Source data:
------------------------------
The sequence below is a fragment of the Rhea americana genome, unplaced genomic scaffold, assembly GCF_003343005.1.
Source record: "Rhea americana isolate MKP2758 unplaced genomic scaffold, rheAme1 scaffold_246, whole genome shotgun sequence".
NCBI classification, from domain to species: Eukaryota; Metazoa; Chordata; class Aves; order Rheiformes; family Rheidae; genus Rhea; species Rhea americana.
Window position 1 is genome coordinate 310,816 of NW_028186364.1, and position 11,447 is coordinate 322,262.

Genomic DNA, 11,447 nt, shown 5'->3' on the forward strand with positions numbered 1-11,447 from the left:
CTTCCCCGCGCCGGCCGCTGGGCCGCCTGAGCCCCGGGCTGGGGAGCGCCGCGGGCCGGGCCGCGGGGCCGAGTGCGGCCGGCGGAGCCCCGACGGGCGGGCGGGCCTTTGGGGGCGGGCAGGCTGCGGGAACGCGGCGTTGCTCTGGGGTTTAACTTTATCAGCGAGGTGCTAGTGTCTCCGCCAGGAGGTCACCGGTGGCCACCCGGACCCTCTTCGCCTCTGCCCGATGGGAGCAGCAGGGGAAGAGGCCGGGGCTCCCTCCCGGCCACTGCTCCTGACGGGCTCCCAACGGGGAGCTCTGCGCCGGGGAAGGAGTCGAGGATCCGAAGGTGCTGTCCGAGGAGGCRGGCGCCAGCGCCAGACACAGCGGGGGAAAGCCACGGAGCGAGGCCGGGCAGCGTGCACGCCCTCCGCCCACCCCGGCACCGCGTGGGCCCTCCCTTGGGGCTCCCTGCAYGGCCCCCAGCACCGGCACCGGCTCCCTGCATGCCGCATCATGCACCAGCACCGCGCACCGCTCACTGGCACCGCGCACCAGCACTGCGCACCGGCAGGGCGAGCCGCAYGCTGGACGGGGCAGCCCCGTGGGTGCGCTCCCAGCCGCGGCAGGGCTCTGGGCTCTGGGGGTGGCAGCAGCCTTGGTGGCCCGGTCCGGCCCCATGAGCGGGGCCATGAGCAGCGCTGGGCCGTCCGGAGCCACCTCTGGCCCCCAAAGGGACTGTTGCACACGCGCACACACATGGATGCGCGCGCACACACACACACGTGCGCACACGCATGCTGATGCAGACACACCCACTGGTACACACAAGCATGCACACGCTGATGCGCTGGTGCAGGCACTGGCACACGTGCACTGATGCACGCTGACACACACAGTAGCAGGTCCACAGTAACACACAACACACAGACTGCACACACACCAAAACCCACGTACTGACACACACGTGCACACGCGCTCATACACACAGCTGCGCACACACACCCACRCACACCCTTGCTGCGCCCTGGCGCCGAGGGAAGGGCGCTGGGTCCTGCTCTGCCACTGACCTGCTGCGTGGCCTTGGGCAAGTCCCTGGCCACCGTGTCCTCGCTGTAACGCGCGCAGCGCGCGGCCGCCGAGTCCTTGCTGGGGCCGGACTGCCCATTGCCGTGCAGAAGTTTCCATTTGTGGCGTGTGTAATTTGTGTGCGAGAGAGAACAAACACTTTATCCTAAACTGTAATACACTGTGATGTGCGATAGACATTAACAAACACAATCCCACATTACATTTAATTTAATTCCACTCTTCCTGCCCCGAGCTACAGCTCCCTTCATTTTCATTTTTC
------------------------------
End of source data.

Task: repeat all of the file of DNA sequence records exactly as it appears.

The sequence below is a fragment of the Rhea americana genome, unplaced genomic scaffold, assembly GCF_003343005.1.
Source record: "Rhea americana isolate MKP2758 unplaced genomic scaffold, rheAme1 scaffold_246, whole genome shotgun sequence".
NCBI classification, from domain to species: Eukaryota; Metazoa; Chordata; class Aves; order Rheiformes; family Rheidae; genus Rhea; species Rhea americana.
Window position 1 is genome coordinate 310,816 of NW_028186364.1, and position 11,447 is coordinate 322,262.

Genomic DNA, 11,447 nt, shown 5'->3' on the forward strand with positions numbered 1-11,447 from the left:
CTTCCCCGCGCCGGCCGCTGGGCCGCCTGAGCCCCGGGCTGGGGAGCGCCGCGGGCCGGGCCGCGGGGCCGAGTGCGGCCGGCGGAGCCCCGACGGGCGGGCGGGCCTTTGGGGGCGGGCAGGCTGCGGGAACGCGGCGTTGCTCTGGGGTTTAACTTTATCAGCGAGGTGCTAGTGTCTCCGCCAGGAGGTCACCGGTGGCCACCCGGACCCTCTTCGCCTCTGCCCGATGGGAGCAGCAGGGGAAGAGGCCGGGGCTCCCTCCCGGCCACTGCTCCTGACGGGCTCCCAACGGGGAGCTCTGCGCCGGGGAAGGAGTCGAGGATCCGAAGGTGCTGTCCGAGGAGGCRGGCGCCAGCGCCAGACACAGCGGGGGAAAGCCACGGAGCGAGGCCGGGCAGCGTGCACGCCCTCCGCCCACCCCGGCACCGCGTGGGCCCTCCCTTGGGGCTCCCTGCAYGGCCCCCAGCACCGGCACCGGCTCCCTGCATGCCGCATCATGCACCAGCACCGCGCACCGCTCACTGGCACCGCGCACCAGCACTGCGCACCGGCAGGGCGAGCCGCAYGCTGGACGGGGCAGCCCCGTGGGTGCGCTCCCAGCCGCGGCAGGGCTCTGGGCTCTGGGGGTGGCAGCAGCCTTGGTGGCCCGGTCCGGCCCCATGAGCGGGGCCATGAGCAGCGCTGGGCCGTCCGGAGCCACCTCTGGCCCCCAAAGGGACTGTTGCACACGCGCACACACATGGATGCGCGCGCACACACACACACGTGCGCACACGCATGCTGATGCAGACACACCCACTGGTACACACAAGCATGCACACGCTGATGCGCTGGTGCAGGCACTGGCACACGTGCACTGATGCACGCTGACACACACAGTAGCAGGTCCACAGTAACACACAACACACAGACTGCACACACACCAAAACCCACGTACTGACACACACGTGCACACGCGCTCATACACACAGCTGCGCACACACACCCACRCACACCCTTGCTGCGCCCTGGCGCCGAGGGAAGGGCGCTGGGTCCTGCTCTGCCACTGACCTGCTGCGTGGCCTTGGGCAAGTCCCTGGCCACCGTGTCCTCGCTGTAACGCGCGCAGCGCGCGGCCGCCGAGTCCTTGCTGGGGCCGGACTGCCCATTGCCGTGCAGAAGTTTCCATTTGTGGCGTGTGTAATTTGTGTGCGAGAGAGAACAAACACTTTATCCTAAACTGTAATACACTGTGATGTGCGATAGACATTAACAAACACAATCCCACATTACATTTAATTTAATTCCACTCTTCCTGCCCCGAGCTACAGCTCCCTTCATTTTCATTTTTC